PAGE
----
Do you have any suggestions for people interested in starting a career in audio or music?
Even if you’re not too good at the beginning, if you have the right attitude, you will learn fast. The school gives you a solid basis, but you actually learn most of it in the field. This basis will be refined, polished. So many news things come up year after year, new technologies, new protocols. You have to keep on adjusting to all this. And it’s passion that will make you stay and succeed. If you’re really passionate and dedicated to work hard, to give all your time to it, you will succeed.
In the beginning, you can offer your services for free, in order to gain experience and make yourself known. Maybe you will have to spend time just observing and listening. Being attentive to subtle things is the key, in this field, which allows you to develop your ear. Observe what everybody does. Ask questions, at the right time, upon a break for instance. You won’t be rewarded moneywise, but what you will learn will be worth a lot and will reflect in your own crafting. If you’re not passionate, you can’t do this.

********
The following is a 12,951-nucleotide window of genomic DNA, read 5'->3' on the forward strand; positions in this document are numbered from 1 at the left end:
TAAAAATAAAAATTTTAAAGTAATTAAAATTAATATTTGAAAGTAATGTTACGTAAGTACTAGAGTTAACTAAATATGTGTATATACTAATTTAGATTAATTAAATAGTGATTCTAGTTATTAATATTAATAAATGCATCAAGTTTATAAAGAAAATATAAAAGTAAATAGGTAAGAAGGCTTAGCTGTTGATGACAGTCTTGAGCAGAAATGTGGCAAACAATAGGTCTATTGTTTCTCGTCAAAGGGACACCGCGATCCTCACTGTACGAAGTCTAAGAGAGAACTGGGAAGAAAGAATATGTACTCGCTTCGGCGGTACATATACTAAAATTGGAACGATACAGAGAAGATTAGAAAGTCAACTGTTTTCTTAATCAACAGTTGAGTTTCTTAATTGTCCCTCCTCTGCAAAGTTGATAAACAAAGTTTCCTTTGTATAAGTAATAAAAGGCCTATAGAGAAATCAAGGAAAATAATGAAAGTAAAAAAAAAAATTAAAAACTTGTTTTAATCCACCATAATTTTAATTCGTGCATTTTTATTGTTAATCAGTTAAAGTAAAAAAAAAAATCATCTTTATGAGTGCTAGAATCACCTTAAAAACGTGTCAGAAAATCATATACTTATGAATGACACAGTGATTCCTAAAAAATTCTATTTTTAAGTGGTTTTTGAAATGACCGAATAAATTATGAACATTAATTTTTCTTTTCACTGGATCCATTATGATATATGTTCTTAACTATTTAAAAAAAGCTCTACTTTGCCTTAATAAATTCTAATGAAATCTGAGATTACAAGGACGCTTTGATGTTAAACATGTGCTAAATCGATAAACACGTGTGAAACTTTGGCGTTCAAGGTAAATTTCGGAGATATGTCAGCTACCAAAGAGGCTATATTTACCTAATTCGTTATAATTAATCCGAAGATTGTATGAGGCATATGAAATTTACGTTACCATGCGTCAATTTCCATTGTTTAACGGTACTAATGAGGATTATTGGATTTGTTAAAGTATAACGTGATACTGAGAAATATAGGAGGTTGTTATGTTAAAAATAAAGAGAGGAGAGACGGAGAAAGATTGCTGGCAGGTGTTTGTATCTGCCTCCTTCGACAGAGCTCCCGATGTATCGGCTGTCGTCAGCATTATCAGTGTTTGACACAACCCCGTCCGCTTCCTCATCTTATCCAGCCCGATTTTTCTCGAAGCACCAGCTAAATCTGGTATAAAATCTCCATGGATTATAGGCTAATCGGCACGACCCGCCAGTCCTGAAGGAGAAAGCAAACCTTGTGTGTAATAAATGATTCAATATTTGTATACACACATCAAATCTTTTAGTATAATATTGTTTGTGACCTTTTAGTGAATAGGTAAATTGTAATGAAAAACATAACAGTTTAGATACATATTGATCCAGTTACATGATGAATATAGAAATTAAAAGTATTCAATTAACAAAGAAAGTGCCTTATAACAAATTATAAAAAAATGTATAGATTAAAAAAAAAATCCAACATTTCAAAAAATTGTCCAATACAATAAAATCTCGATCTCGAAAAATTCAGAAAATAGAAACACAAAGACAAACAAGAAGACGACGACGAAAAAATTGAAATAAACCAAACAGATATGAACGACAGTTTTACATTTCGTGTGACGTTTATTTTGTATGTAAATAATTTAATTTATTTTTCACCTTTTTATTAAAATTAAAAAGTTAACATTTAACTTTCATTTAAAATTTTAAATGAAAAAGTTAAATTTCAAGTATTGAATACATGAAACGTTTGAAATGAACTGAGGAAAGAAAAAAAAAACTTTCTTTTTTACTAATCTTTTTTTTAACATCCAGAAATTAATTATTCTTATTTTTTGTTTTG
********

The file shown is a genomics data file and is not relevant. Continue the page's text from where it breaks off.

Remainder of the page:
Even the field of music gets harder to enter. Everyone has home-studios. But there is a market of clients, even for home-studios, so you can be a consultant for them. It is a demanding job. But with the Internet, new markets are opening. You can make so many projects on the Internet. Not necessarily music, but you can start your own web series, you can meet new people, and make your name with sound editing and mixing projects.
Where does your passion for sound comes from?
You know sound is the air I breathe; it replaces food. To the point I really forget to eat sometimes, until someone knocks on my door. And it’s important to take breaks, good for the ears… And you come back with fresh ears and brain.
I used to have other occupations, but it’s only here that I am really happy. I speak a language that other people can understand. I’m still doing music, I’m even signed. I sell my tunes all over the world. But of course I don’t make living out of music. Currently I do some testing for a videogame: Thief 4. I record vocals. I work in French and English.
A memory from your RAC experience that had an significant impact on you ?
All the stories that Matthieu used to tell us in class. All his anecdotes. This man has a crazy experience.